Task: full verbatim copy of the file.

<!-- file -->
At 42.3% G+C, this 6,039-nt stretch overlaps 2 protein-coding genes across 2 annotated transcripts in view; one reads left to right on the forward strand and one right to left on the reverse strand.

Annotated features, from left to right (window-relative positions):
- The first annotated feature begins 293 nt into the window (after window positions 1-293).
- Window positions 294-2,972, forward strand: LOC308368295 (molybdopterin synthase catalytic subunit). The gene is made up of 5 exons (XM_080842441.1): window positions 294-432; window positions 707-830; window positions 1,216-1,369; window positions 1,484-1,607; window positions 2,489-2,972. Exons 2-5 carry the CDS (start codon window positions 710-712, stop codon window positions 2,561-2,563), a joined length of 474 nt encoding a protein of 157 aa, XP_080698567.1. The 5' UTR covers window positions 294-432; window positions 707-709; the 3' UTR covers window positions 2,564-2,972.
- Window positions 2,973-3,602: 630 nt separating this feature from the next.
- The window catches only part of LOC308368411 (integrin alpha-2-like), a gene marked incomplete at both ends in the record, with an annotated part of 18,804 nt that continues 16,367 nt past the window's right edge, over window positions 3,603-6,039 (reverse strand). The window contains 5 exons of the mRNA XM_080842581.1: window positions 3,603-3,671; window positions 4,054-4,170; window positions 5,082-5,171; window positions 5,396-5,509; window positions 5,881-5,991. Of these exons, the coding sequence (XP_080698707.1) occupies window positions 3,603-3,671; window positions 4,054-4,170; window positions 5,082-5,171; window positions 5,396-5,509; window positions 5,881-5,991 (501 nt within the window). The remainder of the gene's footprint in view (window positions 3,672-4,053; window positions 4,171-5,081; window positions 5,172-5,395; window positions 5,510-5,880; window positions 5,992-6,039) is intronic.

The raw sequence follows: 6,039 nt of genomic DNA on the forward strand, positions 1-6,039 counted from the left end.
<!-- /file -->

At 42.3% G+C, this 6,039-nt stretch overlaps 2 protein-coding genes across 2 annotated transcripts in view; one reads left to right on the forward strand and one right to left on the reverse strand.

Annotated features, from left to right (window-relative positions):
- The first annotated feature begins 293 nt into the window (after window positions 1-293).
- Window positions 294-2,972, forward strand: LOC308368295 (molybdopterin synthase catalytic subunit). The gene is made up of 5 exons (XM_080842441.1): window positions 294-432; window positions 707-830; window positions 1,216-1,369; window positions 1,484-1,607; window positions 2,489-2,972. Exons 2-5 carry the CDS (start codon window positions 710-712, stop codon window positions 2,561-2,563), a joined length of 474 nt encoding a protein of 157 aa, XP_080698567.1. The 5' UTR covers window positions 294-432; window positions 707-709; the 3' UTR covers window positions 2,564-2,972.
- Window positions 2,973-3,602: 630 nt separating this feature from the next.
- The window catches only part of LOC308368411 (integrin alpha-2-like), a gene marked incomplete at both ends in the record, with an annotated part of 18,804 nt that continues 16,367 nt past the window's right edge, over window positions 3,603-6,039 (reverse strand). The window contains 5 exons of the mRNA XM_080842581.1: window positions 3,603-3,671; window positions 4,054-4,170; window positions 5,082-5,171; window positions 5,396-5,509; window positions 5,881-5,991. Of these exons, the coding sequence (XP_080698707.1) occupies window positions 3,603-3,671; window positions 4,054-4,170; window positions 5,082-5,171; window positions 5,396-5,509; window positions 5,881-5,991 (501 nt within the window). The remainder of the gene's footprint in view (window positions 3,672-4,053; window positions 4,171-5,081; window positions 5,172-5,395; window positions 5,510-5,880; window positions 5,992-6,039) is intronic.

The raw sequence follows: 6,039 nt of genomic DNA on the forward strand, positions 1-6,039 counted from the left end.